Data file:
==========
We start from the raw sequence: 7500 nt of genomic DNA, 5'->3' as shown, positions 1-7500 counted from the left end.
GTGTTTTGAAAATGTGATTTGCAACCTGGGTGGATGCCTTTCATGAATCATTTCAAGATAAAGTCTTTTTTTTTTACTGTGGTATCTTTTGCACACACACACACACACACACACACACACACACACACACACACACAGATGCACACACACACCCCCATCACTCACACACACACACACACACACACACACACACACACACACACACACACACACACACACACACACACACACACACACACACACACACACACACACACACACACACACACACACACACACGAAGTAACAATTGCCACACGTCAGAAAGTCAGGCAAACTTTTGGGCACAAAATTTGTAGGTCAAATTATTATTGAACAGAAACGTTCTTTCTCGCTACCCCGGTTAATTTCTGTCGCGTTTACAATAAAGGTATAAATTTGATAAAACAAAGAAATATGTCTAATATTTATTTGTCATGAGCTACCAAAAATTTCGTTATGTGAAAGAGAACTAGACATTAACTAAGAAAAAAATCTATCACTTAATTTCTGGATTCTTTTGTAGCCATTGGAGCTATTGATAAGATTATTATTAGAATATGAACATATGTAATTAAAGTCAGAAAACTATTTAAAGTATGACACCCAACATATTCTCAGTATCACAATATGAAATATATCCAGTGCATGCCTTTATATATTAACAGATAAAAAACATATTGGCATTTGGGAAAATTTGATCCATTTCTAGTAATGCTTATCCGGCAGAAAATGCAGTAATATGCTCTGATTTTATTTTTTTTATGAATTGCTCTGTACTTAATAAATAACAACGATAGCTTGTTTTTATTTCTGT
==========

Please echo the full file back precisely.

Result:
We start from the raw sequence: 7500 nt of genomic DNA, 5'->3' as shown, positions 1-7500 counted from the left end.
GTGTTTTGAAAATGTGATTTGCAACCTGGGTGGATGCCTTTCATGAATCATTTCAAGATAAAGTCTTTTTTTTTTACTGTGGTATCTTTTGCACACACACACACACACACACACACACACACACACACACACACACAGATGCACACACACACCCCCATCACTCACACACACACACACACACACACACACACACACACACACACACACACACACACACACACACACACACACACACACACACACACACACACACACACACACACACACACACACACACACGAAGTAACAATTGCCACACGTCAGAAAGTCAGGCAAACTTTTGGGCACAAAATTTGTAGGTCAAATTATTATTGAACAGAAACGTTCTTTCTCGCTACCCCGGTTAATTTCTGTCGCGTTTACAATAAAGGTATAAATTTGATAAAACAAAGAAATATGTCTAATATTTATTTGTCATGAGCTACCAAAAATTTCGTTATGTGAAAGAGAACTAGACATTAACTAAGAAAAAAATCTATCACTTAATTTCTGGATTCTTTTGTAGCCATTGGAGCTATTGATAAGATTATTATTAGAATATGAACATATGTAATTAAAGTCAGAAAACTATTTAAAGTATGACACCCAACATATTCTCAGTATCACAATATGAAATATATCCAGTGCATGCCTTTATATATTAACAGATAAAAAACATATTGGCATTTGGGAAAATTTGATCCATTTCTAGTAATGCTTATCCGGCAGAAAATGCAGTAATATGCTCTGATTTTATTTTTTTTATGAATTGCTCTGTACTTAATAAATAACAACGATAGCTTGTTTTTATTTCTGT